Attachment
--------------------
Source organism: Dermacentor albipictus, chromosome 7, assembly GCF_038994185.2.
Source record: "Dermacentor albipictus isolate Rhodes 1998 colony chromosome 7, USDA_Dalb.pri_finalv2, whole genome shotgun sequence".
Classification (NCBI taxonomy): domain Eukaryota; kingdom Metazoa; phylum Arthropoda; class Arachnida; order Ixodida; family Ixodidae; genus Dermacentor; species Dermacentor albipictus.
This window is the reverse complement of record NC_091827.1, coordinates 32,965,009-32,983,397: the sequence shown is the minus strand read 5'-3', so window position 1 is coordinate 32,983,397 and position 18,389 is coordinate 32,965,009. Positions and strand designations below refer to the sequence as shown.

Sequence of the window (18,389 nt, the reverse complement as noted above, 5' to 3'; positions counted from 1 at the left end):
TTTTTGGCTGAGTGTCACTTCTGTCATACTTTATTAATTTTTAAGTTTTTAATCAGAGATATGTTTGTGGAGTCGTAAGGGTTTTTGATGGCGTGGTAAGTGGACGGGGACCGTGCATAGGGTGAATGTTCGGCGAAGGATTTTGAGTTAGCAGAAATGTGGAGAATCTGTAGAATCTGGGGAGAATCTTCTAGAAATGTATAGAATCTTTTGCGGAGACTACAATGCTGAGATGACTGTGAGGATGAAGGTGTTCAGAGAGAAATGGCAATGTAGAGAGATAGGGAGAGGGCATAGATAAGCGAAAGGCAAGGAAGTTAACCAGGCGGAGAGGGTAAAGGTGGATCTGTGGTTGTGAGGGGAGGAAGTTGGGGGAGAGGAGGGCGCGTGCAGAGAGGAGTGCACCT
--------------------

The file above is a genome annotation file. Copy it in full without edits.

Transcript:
Source organism: Dermacentor albipictus, chromosome 7, assembly GCF_038994185.2.
Source record: "Dermacentor albipictus isolate Rhodes 1998 colony chromosome 7, USDA_Dalb.pri_finalv2, whole genome shotgun sequence".
Classification (NCBI taxonomy): domain Eukaryota; kingdom Metazoa; phylum Arthropoda; class Arachnida; order Ixodida; family Ixodidae; genus Dermacentor; species Dermacentor albipictus.
This window is the reverse complement of record NC_091827.1, coordinates 32,965,009-32,983,397: the sequence shown is the minus strand read 5'-3', so window position 1 is coordinate 32,983,397 and position 18,389 is coordinate 32,965,009. Positions and strand designations below refer to the sequence as shown.

Sequence of the window (18,389 nt, the reverse complement as noted above, 5' to 3'; positions counted from 1 at the left end):
TTTTTGGCTGAGTGTCACTTCTGTCATACTTTATTAATTTTTAAGTTTTTAATCAGAGATATGTTTGTGGAGTCGTAAGGGTTTTTGATGGCGTGGTAAGTGGACGGGGACCGTGCATAGGGTGAATGTTCGGCGAAGGATTTTGAGTTAGCAGAAATGTGGAGAATCTGTAGAATCTGGGGAGAATCTTCTAGAAATGTATAGAATCTTTTGCGGAGACTACAATGCTGAGATGACTGTGAGGATGAAGGTGTTCAGAGAGAAATGGCAATGTAGAGAGATAGGGAGAGGGCATAGATAAGCGAAAGGCAAGGAAGTTAACCAGGCGGAGAGGGTAAAGGTGGATCTGTGGTTGTGAGGGGAGGAAGTTGGGGGAGAGGAGGGCGCGTGCAGAGAGGAGTGCACCT